Thursday, August 31, 2017

The Relational Trinity, Father, Son & Spirit in Ephesians 1:1-14

"What is our relational God like?”

He is the relational Trinity! Mind blowing!

A buddy and I were chatting the other night about this key question. God is unknowable. Not beyond knowing and experiencing, of course. But beyond fully knowing since God is also mystery. For me, immeasurable oceans of His vastness still remain undiscovered after my forty+ years of walking with Him. What I do know and experience, though, oh my, what a delight and a blessing. The first part of Ephesians chapter 1 begins to answer the two most essential questions in life.


1. “What is God like?”

2. “How does this God see and know me/us?”

Similar to Genesis 1:1, Paul begins first with God in relationship to His people. Specifically, Paul launches Ephesians with what scholars call the Trinity (or Trinitarian, which means “from the description of God as Trinity”). The relational Trinity, one God in three persons, Father, Son and Spirit, all equally God, is mind-blowing theology. It's also life-impacting Reality that ravishes my heart as truth intersects life. A little knowledge of God is worth more than a great deal of knowledge about God.

For me, the first two verses tap into what is at the core of Paul’s ministry. This is typical Paul. He begins in 1:1-2 with a concise summary of what he spells out in more detail in Ephesians 1-3. The connected relationship between God and His people supplies what these 1st century followers needed for life. Into His “saints,” that is those set aside for God, He pours out grace (God’s unmerited, divine favor and enabling) and peace (the presence of God’s deep, abiding wellbeing that penetrates every aspect of life). Grace gives us resources for life and peace provides a safe, secure, life-releasing home (similar to the Hebrew word Shalom).

Now open your Bible to Ephesians 1:3-14. Take time to read and reread 3-6, 7-12 and 13-14 as small units, time and again. Briefly summarize the gist of each unit before moving on. Action-learning is essential to maximize impact.

Paul has the capacity to surprise us! These words from 1:3 to 1:14 tumble out as one unending sentence in the original manuscript. Can you sense Paul’s awe and wonder in these passages…and His excitement that we might “get it”? His heart is ready to explode. His energized outburst of heartfelt praise to the Triune God arises from Paul’s enthusiastic love towards God. He glimpses what the Triune God has done in, for and with us in Christ, and the vast possibilities. Each section concludes with “praise of His glory,” (or His magnificent splendor, or the brilliance of God’s presence, the stunning Reality of who He is).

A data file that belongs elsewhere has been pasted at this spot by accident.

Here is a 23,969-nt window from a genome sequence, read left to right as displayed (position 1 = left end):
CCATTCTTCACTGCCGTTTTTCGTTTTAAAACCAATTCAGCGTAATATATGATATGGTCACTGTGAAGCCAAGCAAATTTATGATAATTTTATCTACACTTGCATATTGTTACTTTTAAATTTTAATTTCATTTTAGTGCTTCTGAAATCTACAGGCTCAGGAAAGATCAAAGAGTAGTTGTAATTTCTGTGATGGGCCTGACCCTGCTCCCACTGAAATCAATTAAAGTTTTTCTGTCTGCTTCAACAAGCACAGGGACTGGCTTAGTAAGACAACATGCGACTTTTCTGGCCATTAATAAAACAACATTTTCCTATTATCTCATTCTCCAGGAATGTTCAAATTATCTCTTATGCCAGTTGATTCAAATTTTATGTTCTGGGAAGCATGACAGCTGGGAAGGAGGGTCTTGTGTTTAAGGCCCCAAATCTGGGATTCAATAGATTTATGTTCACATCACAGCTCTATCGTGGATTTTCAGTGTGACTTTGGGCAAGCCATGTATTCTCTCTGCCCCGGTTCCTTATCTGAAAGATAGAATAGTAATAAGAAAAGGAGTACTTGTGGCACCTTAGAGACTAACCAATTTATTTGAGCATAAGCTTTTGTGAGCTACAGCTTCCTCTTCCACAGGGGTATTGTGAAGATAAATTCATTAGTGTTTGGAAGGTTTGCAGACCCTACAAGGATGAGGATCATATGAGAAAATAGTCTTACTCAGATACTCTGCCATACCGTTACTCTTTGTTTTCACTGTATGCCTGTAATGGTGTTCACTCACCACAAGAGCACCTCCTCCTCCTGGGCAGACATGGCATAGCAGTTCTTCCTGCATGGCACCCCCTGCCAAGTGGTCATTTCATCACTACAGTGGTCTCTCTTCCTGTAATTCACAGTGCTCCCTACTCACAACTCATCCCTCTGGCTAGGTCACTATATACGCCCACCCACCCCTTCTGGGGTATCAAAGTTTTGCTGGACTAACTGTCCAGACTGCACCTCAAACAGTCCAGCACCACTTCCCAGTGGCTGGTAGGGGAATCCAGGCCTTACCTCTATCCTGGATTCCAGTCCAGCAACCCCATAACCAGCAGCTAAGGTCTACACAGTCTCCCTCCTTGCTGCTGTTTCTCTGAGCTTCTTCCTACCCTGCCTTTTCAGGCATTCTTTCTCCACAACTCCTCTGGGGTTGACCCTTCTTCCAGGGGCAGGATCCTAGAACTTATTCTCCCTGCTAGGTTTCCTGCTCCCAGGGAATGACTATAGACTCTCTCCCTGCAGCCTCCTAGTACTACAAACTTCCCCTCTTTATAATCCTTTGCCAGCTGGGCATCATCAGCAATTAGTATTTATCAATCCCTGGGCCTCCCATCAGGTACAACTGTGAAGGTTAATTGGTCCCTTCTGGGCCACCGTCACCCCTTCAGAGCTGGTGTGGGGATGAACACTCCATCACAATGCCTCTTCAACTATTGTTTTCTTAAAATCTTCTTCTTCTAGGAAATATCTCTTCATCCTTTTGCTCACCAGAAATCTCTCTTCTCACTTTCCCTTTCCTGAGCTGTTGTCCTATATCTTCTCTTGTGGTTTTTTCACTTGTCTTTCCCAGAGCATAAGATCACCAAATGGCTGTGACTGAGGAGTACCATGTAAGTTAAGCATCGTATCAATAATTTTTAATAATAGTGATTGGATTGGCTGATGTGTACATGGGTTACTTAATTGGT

And God has included us in His plan spanning eternity.

Notice how Paul first calls us to exuberant praise to God for who He is and what He has done in verse 3. God fashioned us as worshippers to become more like whatever we set our hearts on. Nothing is more crucial for us than to set our hearts in loving adoration and passionate desire on God. As worshippers, “we become what we behold,” so let’s delight ourselves in Him.


The Relational Trinity, God the Father (1:3-6).

We praise God the Father because: (1) our Father blessed us with every good gift imaginable (1:3). (2) Our Father chose us before the world was created, demonstrating that our unending relationship with Him is based on His sovereign choice, not anything we could ever do (1:4). (3) Our Father predestined us to be adopted.

In human adoption, parents set their hearts on a specific child to be an integral part of their family. God set His heart on us for His Family. Now, don’t get hung up on the words “predestination” or “chosen.” Focus on the main-&-plain of what it says. God initiated to adopt us into His Family because it was His great pleasure. Don’t stumble over the magnitude of this promise, but soak in it, embrace it, “to the praise of His glorious grace.” I would like to rest here awhile, but Paul rushes on.


The Relational Trinity, God the Son (1:7-12).

In Jesus Christ through faith in Him, (1) we have been ransomed from our enemy’s clutches and fully forgiven, each and every one of our sins (1:7-8). (2) Paul then gives us a glimpse into the epic, cosmic adventure to which He has joined us in Jesus Christ. We are participants in a far-reaching call, something larger than ourselves, something that will ultimately bring all things together under His Father’s headship (1:9-10). (3) Again Paul emphasizes that God chose and predestined His people in Christ according to God’s plan formulated before time (1:11-12). First and foremost, Paul underscores the God who initiates. God longs to have our lives count “for the praise of His glory.”


The Relational Trinity, God the Spirit (1:13-14).

The Spirit of God, equally divine along with the Father and Son, (1) includes us permanently in Christ the instant we believe. (2) The Holy Spirit Himself is the seal that marks us for Himself, (3) since He Himself is the deposit guaranteeing our unending life with the Father, Son and Spirit “to the praise of His glory.”

Download booklet from my website the PDF of my short meditation on Ephesians called Created Community.Also, visit my website at:

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